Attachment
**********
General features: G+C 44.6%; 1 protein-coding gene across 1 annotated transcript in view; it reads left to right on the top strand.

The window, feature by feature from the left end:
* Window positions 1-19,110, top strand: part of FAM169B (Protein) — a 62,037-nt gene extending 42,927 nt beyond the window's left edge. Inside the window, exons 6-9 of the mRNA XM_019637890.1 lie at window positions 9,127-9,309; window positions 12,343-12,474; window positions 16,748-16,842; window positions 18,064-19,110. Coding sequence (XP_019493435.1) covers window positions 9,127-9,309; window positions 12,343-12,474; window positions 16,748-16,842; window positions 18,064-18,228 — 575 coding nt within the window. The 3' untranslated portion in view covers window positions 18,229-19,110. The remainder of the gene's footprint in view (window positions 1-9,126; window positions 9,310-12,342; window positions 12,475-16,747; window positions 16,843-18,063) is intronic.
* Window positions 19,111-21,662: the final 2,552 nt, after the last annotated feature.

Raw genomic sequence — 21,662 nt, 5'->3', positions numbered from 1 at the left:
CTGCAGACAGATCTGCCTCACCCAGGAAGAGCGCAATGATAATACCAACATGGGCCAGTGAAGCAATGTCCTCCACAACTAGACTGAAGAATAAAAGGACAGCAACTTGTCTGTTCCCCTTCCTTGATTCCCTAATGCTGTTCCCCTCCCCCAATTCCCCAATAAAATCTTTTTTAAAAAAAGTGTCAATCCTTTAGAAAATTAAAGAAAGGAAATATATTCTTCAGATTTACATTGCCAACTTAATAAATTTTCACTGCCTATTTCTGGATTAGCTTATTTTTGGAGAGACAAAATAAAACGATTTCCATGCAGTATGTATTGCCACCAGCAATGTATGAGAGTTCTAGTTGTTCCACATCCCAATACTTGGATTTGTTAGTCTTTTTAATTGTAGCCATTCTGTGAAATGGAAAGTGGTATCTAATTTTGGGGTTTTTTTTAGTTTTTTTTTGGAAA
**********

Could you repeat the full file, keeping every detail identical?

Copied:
General features: G+C 44.6%; 1 protein-coding gene across 1 annotated transcript in view; it reads left to right on the top strand.

The window, feature by feature from the left end:
* Window positions 1-19,110, top strand: part of FAM169B (Protein) — a 62,037-nt gene extending 42,927 nt beyond the window's left edge. Inside the window, exons 6-9 of the mRNA XM_019637890.1 lie at window positions 9,127-9,309; window positions 12,343-12,474; window positions 16,748-16,842; window positions 18,064-19,110. Coding sequence (XP_019493435.1) covers window positions 9,127-9,309; window positions 12,343-12,474; window positions 16,748-16,842; window positions 18,064-18,228 — 575 coding nt within the window. The 3' untranslated portion in view covers window positions 18,229-19,110. The remainder of the gene's footprint in view (window positions 1-9,126; window positions 9,310-12,342; window positions 12,475-16,747; window positions 16,843-18,063) is intronic.
* Window positions 19,111-21,662: the final 2,552 nt, after the last annotated feature.

Raw genomic sequence — 21,662 nt, 5'->3', positions numbered from 1 at the left:
CTGCAGACAGATCTGCCTCACCCAGGAAGAGCGCAATGATAATACCAACATGGGCCAGTGAAGCAATGTCCTCCACAACTAGACTGAAGAATAAAAGGACAGCAACTTGTCTGTTCCCCTTCCTTGATTCCCTAATGCTGTTCCCCTCCCCCAATTCCCCAATAAAATCTTTTTTAAAAAAAGTGTCAATCCTTTAGAAAATTAAAGAAAGGAAATATATTCTTCAGATTTACATTGCCAACTTAATAAATTTTCACTGCCTATTTCTGGATTAGCTTATTTTTGGAGAGACAAAATAAAACGATTTCCATGCAGTATGTATTGCCACCAGCAATGTATGAGAGTTCTAGTTGTTCCACATCCCAATACTTGGATTTGTTAGTCTTTTTAATTGTAGCCATTCTGTGAAATGGAAAGTGGTATCTAATTTTGGGGTTTTTTTTAGTTTTTTTTTGGAAA